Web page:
With the grounding of Jet Airways in mid-April, other Indian airlines have begun circling trying to get a piece of what remains of the carcass.
In order to maintain current levels of capacity, the Indian aviation ministry is granting airlines such as SpiceJet and IndiGo many of Jet’s highly-coveted slots at airports in Mumbai and New Delhi in order to create the least amount of disruption. It is likely that other airlines such as Vistara have also received slots but no official announcement has been made.
This allocation of slots is supposed to be temporary and last for only three months. If Jet Airways were to be revived, the slots would then be returned.
Airlines such as Air India are eyeing international routes that Jet Airways once flew. These routes would provide the airline higher yields that it desperately needs. While the domestic aviation industry in India is doing poorly due to fare wars and rising costs, the international traffic to and from India does relatively well.
Ticket prices on international routes, especially in premium cabins, have increased over the past few months independent of the grounding of Jet Airways aircraft. The upcoming months while Jet Airways supposedly reorganizes will be a gift to other international carriers as all the travel that was supposed to be on Jet shifts to other carriers.
The demise of Jet Airways significantly cut capacity in the Indian aviation market and, therefore, caused prices to increase. The domestic industry should have a reasonably good time ahead while Jet Airways mends its wounds as passengers will shift over to other carriers and pay higher fares. While increased prices would be good for Indian airlines, this is something the government doesn’t want to happen.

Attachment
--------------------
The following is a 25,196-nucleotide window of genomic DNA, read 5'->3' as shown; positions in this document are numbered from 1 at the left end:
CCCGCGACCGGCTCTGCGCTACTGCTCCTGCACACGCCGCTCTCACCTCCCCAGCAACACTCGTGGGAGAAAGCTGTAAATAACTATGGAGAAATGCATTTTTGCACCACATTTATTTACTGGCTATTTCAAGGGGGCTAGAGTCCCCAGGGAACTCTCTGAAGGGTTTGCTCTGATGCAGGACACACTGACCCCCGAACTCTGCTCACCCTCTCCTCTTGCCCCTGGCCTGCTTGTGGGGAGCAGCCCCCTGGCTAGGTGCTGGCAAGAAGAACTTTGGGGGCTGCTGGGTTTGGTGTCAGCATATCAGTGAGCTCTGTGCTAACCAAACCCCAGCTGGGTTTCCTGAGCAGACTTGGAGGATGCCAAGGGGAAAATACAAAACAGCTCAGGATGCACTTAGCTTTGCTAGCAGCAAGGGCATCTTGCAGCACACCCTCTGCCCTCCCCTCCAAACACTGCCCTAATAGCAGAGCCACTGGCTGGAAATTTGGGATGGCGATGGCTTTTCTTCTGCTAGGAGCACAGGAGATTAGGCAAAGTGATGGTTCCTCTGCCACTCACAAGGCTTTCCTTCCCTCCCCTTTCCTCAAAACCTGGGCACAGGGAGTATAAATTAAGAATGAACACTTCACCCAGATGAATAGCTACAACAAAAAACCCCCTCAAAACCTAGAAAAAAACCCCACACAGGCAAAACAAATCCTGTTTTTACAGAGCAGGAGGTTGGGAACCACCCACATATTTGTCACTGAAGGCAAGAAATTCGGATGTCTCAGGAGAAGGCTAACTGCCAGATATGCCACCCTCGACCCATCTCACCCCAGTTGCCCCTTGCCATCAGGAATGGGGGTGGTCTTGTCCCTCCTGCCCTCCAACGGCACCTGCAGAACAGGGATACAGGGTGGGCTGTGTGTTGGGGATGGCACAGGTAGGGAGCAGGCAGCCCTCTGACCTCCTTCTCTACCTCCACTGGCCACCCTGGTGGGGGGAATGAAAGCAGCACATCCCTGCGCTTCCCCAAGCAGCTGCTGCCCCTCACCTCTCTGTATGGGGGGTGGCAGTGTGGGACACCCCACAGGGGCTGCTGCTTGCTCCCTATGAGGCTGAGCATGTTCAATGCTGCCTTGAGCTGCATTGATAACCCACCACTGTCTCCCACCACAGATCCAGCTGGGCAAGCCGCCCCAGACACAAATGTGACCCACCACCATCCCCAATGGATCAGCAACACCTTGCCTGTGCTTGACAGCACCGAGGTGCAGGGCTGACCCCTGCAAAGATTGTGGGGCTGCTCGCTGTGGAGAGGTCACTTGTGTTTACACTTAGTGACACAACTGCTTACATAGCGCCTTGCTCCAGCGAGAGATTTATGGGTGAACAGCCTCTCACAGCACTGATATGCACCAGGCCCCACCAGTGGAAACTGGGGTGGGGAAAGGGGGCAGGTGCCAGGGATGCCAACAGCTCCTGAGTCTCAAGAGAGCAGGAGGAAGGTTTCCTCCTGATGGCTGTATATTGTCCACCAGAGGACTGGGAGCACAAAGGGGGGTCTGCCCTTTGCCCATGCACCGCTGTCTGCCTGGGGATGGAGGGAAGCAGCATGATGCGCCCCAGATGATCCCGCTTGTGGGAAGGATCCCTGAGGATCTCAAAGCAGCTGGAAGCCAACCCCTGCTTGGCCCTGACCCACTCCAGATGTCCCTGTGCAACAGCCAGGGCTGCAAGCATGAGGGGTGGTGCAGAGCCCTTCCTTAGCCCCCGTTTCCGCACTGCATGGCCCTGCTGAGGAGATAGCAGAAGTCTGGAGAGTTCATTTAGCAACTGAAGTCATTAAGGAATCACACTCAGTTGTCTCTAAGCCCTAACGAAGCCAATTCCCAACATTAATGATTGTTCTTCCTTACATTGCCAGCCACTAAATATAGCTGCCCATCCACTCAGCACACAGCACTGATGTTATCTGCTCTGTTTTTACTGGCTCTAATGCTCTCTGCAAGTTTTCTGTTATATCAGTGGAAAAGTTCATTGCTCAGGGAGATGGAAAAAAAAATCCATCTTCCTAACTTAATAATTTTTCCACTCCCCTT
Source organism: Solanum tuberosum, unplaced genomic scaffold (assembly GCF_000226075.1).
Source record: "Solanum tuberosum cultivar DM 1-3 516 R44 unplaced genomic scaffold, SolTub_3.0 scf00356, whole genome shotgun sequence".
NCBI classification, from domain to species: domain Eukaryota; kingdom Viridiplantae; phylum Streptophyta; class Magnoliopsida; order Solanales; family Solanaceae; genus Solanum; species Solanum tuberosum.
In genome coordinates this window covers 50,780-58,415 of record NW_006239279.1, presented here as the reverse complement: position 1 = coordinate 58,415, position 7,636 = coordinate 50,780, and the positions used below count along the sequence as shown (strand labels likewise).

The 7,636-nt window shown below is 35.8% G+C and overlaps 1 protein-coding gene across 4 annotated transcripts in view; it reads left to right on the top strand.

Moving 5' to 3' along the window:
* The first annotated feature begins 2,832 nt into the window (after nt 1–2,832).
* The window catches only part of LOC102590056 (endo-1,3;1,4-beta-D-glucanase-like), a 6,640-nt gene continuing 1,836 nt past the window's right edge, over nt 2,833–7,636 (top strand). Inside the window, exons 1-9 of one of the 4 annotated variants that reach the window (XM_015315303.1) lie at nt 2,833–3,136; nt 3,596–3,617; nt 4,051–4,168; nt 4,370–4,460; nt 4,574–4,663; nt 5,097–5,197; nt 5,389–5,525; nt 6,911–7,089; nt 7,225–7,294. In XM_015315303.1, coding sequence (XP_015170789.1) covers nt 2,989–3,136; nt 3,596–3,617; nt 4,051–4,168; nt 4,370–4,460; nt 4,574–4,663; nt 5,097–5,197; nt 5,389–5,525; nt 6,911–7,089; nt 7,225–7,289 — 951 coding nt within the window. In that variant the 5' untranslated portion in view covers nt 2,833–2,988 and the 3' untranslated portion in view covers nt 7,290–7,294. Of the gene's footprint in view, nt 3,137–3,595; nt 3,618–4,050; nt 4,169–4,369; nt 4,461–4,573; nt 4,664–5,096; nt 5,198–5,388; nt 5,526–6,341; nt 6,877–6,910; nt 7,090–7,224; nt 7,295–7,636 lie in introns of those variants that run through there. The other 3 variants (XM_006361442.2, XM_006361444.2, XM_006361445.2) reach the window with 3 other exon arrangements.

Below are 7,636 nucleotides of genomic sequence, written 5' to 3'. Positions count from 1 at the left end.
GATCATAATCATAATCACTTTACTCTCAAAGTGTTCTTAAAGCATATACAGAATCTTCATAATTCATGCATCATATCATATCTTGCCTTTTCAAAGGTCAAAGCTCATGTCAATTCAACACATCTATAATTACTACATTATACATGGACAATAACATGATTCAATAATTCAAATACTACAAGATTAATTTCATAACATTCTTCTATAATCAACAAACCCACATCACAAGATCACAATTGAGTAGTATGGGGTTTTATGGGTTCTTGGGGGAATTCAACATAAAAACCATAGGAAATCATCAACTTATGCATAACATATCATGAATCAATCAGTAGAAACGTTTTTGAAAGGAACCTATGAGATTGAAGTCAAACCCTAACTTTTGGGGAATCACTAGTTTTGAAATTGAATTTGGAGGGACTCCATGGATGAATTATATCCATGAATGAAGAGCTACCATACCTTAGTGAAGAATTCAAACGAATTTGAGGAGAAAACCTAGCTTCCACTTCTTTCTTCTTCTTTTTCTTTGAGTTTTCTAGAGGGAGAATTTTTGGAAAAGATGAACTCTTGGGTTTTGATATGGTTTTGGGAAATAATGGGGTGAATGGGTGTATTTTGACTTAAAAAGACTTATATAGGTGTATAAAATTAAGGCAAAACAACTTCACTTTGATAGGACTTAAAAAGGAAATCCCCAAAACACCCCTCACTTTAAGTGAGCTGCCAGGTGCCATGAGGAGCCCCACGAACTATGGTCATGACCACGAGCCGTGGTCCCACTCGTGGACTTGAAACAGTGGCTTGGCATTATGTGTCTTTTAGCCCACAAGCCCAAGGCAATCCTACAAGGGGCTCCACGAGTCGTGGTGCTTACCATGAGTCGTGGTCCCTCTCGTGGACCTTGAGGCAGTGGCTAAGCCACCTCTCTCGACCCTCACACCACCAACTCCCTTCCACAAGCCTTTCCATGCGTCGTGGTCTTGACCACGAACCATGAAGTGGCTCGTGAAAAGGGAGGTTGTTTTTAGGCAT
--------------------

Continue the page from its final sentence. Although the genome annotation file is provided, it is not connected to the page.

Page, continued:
Many of the aircraft lessors that leased out aircraft to Jet Airways are now leasing the aircraft to other airlines. This is something fully within the lessor’s rights to do as Jet Airways did not own the aircraft. It is also indicative of the fact that lessors believe Jet Airways may never fly again.
SpiceJet is expected to operate nearly 40 Boeing 737 aircraft that previously flew for Jet Airways. This would allow the airline to quickly expand since they have both slots and new aircraft to fly.
This, however, is not sitting well with other airlines in India. The carrier IndiGo protested to the aviation ministry that “aircraft inductions are planned in advance by airlines and cannot be expedited at short notice.” The airline and its COO Wolfgang Prock-Scahuer argued that allowing lessors to lease out their aircraft to other airlines gives is unfair. IndiGo operates mainly Airbus aircraft and the only other airline to operate 737s are SpiceJet and Air India.
IndiGo would not be able to immediately integrate 737s into its operations and also cannot acquire or lease new planes right away to make use of the new slots that it temporarily received. The opposite is the case for SpiceJet which has already taken possession of Jet Airways’ aircraft and is in the process of rebranding them.
The demise of Jet Airways has shaken the Indian aviation industry and if a sale in its entirety doesn’t happen there are eager airlines ready and waiting to pick up the best scraps.
Jet Airways, however, isn’t dead just yet. The airline and its creditors are working on seeking buyers to buy the embattled airline and bring it back to the skies. The outcome of the sale process won’t be known until May 10. Until then, the future of Jet Airways remains uncertain.
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